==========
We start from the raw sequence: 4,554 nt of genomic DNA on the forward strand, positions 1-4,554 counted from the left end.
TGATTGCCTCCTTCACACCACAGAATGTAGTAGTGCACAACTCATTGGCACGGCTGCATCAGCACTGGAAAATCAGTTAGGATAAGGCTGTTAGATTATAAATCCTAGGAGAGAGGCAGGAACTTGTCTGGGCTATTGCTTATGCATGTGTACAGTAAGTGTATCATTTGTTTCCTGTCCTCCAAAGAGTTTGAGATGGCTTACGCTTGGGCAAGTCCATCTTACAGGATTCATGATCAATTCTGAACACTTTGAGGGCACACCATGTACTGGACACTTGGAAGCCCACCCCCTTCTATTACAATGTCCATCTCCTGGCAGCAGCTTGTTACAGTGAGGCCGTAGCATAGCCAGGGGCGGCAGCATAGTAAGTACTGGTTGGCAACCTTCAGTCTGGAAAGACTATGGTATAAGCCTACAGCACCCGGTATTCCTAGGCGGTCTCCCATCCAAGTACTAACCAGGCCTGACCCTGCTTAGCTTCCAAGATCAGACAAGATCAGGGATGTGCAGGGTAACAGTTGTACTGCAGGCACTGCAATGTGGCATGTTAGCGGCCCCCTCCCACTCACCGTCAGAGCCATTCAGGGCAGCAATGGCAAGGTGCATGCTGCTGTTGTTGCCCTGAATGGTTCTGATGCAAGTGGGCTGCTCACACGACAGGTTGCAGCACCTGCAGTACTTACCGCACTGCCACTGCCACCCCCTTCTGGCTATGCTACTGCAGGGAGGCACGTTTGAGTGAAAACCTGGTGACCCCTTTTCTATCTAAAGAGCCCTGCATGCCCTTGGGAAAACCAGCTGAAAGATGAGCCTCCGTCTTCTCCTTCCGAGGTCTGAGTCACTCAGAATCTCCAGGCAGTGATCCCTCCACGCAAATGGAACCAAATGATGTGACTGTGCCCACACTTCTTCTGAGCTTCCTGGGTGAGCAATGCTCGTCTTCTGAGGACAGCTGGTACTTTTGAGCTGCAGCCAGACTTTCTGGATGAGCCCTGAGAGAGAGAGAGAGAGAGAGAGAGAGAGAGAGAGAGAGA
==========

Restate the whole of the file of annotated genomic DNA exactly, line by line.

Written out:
We start from the raw sequence: 4,554 nt of genomic DNA on the forward strand, positions 1-4,554 counted from the left end.
TGATTGCCTCCTTCACACCACAGAATGTAGTAGTGCACAACTCATTGGCACGGCTGCATCAGCACTGGAAAATCAGTTAGGATAAGGCTGTTAGATTATAAATCCTAGGAGAGAGGCAGGAACTTGTCTGGGCTATTGCTTATGCATGTGTACAGTAAGTGTATCATTTGTTTCCTGTCCTCCAAAGAGTTTGAGATGGCTTACGCTTGGGCAAGTCCATCTTACAGGATTCATGATCAATTCTGAACACTTTGAGGGCACACCATGTACTGGACACTTGGAAGCCCACCCCCTTCTATTACAATGTCCATCTCCTGGCAGCAGCTTGTTACAGTGAGGCCGTAGCATAGCCAGGGGCGGCAGCATAGTAAGTACTGGTTGGCAACCTTCAGTCTGGAAAGACTATGGTATAAGCCTACAGCACCCGGTATTCCTAGGCGGTCTCCCATCCAAGTACTAACCAGGCCTGACCCTGCTTAGCTTCCAAGATCAGACAAGATCAGGGATGTGCAGGGTAACAGTTGTACTGCAGGCACTGCAATGTGGCATGTTAGCGGCCCCCTCCCACTCACCGTCAGAGCCATTCAGGGCAGCAATGGCAAGGTGCATGCTGCTGTTGTTGCCCTGAATGGTTCTGATGCAAGTGGGCTGCTCACACGACAGGTTGCAGCACCTGCAGTACTTACCGCACTGCCACTGCCACCCCCTTCTGGCTATGCTACTGCAGGGAGGCACGTTTGAGTGAAAACCTGGTGACCCCTTTTCTATCTAAAGAGCCCTGCATGCCCTTGGGAAAACCAGCTGAAAGATGAGCCTCCGTCTTCTCCTTCCGAGGTCTGAGTCACTCAGAATCTCCAGGCAGTGATCCCTCCACGCAAATGGAACCAAATGATGTGACTGTGCCCACACTTCTTCTGAGCTTCCTGGGTGAGCAATGCTCGTCTTCTGAGGACAGCTGGTACTTTTGAGCTGCAGCCAGACTTTCTGGATGAGCCCTGAGAGAGAGAGAGAGAGAGAGAGAGAGAGAGAGAGAGAGA